Home Reviews We review Take Shelter – A powerfully dread-filled experience for patient moviegoers

We review Take Shelter – A powerfully dread-filled experience for patient moviegoers

4 min read

To describe Take Shelter as one man’s struggle to (mentally) keep it together in an economically unstable, recessionary environment makes the film sound horribly bleak. It isn’t. But this quiet indie blend of domestic drama and psychological thriller IS horribly ominous. And at the same time, terrifically well acted.

In Take Shelter, the future General Zod, Michael Shannon plays Curtis LaForche, a blue-collar nice guy admired in his small town. Times are tough but this husband and father is committed to caring for his young family, particularly his deaf little daughter. There’s a lot of pressure on Curtis as the major provider – his supportive wife Samantha (Jessica Chastain) contributes as a seamstress – but despite the struggles, he seems to have a good, if permanently budget-conscious, life.

Then the night terrors and daytime visions start: Monstrous storms pouring a dark, greasy rain that transforms people into maniacs. Freakish clouds of panicked, black birds… For Curtis, these “premonitions” have extra horrifying significance. His mother (Kathy Baker) succumbed to paranoid schizophrenia at around the same age he is now.

Take Shelter is most gratifying if you view it as a credible examination of what it’s like to cope with mental illness when you actually can’t afford to. Literally and figuratively. Curtis is a breadwinner with others counting on him, and at the expense of losing his job, and the medical benefits that will pay for his daughter’s surgery, he keeps his visions secret. But as his stress and shame escalates, so too does his overwhelming compulsion to protect his family from impending disaster. Instead of building an Ark though, this 21st Century Noah plunges resources into renovating his backyard storm shelter, kitting it out with plumbing, gas masks and other expensive goodies for extended survival underground.

What makes Take Shelter refreshingly different from so many other Hollywood examinations of mental breakdown is that Curtis doesn’t lose his love for his family. Mental illness isn’t like flicking a switch, instantly transforming our hero from good to ghoulish. Although his interactions with his wife and daughter become drenched with dread – enhanced by the film’s eerie, ethereal score – Curtis is conscious of what’s happening, and struggles to remain in control of the situation even as reality and dark fantasy blur.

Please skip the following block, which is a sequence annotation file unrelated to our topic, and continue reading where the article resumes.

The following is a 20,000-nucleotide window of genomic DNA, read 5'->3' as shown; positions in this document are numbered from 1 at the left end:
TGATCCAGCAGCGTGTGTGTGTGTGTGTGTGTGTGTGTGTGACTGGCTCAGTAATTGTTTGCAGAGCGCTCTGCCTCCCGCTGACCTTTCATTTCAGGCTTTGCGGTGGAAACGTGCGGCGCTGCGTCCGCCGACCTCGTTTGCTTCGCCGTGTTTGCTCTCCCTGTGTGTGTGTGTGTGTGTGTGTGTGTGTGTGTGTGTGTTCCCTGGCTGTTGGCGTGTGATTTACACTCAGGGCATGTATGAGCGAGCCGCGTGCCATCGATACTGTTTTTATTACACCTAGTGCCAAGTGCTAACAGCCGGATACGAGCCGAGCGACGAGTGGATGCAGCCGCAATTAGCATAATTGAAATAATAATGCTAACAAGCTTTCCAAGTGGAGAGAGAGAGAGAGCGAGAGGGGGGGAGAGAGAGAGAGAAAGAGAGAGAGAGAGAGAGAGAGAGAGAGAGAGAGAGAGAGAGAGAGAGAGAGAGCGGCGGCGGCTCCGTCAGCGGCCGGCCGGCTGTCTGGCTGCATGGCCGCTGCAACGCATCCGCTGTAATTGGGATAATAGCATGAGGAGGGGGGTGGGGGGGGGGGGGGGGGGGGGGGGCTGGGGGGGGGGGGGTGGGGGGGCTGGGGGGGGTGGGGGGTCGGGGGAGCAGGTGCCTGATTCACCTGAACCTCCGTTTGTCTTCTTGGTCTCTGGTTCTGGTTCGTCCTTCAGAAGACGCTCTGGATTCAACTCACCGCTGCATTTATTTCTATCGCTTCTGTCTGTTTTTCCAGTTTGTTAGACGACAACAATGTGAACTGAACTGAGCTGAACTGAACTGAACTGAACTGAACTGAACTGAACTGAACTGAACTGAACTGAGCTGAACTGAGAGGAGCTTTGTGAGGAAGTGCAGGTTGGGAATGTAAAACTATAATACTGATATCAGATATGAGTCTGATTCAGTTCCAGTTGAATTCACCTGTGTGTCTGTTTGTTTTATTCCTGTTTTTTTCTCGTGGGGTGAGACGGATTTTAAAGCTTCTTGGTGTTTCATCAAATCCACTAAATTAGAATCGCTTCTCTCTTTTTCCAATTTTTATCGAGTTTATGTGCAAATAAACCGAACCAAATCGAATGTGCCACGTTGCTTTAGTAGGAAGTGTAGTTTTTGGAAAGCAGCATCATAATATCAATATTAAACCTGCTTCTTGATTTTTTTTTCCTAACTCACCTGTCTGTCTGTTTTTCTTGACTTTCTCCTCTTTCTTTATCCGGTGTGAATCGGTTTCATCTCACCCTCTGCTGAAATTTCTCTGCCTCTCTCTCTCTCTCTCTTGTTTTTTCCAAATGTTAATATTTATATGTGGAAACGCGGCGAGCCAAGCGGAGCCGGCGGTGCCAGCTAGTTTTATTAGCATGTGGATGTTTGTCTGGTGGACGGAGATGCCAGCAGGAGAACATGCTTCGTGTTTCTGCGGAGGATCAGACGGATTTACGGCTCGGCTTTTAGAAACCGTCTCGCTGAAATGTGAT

Take Shelter is a strongly performance driven film. Despite being denied Oscar nominations, Shannon and 2011 breakout talent Chastain have racked up almost 30 award wins between them since the film’s release at last year’s Sundance Film Festival. And the actors are highly deserving of their praise. If, for whatever reason, they attempted another (more faithful) adaptation of The Shining tomorrow, Shannon – who has already played his share of disturbed characters – would be an ideal choice for Jack Torrance teetering on the edge, desperately trying to keep his family and his demons apart.

Take Shelter doesn’t feel especially “arty,” but it’s certainly not a film for everyone. Given that it takes its sweet time building atmosphere, you probably need to have the patience of an art cinema regular to full appreciate the movie’s quiet, slow burn approach to depicting mounting paranoia and menace. You certainly become invested in finding out whether Curtis is mentally ill or has somehow been granted foresight about an approaching Apocalyptic event.

The final scene of Take Shelter, when it arrives though, isn’t as entirely convincing as everything that preceded it. For 2 hours we’ve witnessed Curtis and Samantha’s pragmatic approach to preparation, and tendency to always have a plan. Suddenly, though, that all evaporates and they’re going with the moment.

It will be interesting to see how Take Shelter ages. It’s very much a film of its time, channelling the world’s current pessimism about everything from the economy to the environment, as well as the belief (encouraged in the media) that something extra awful and unstoppable is just beyond the horizon. Right now, it’s this very social context that has given Take Shelter a hefty chunk of its unsettling power.

Last Updated: April 17, 2012

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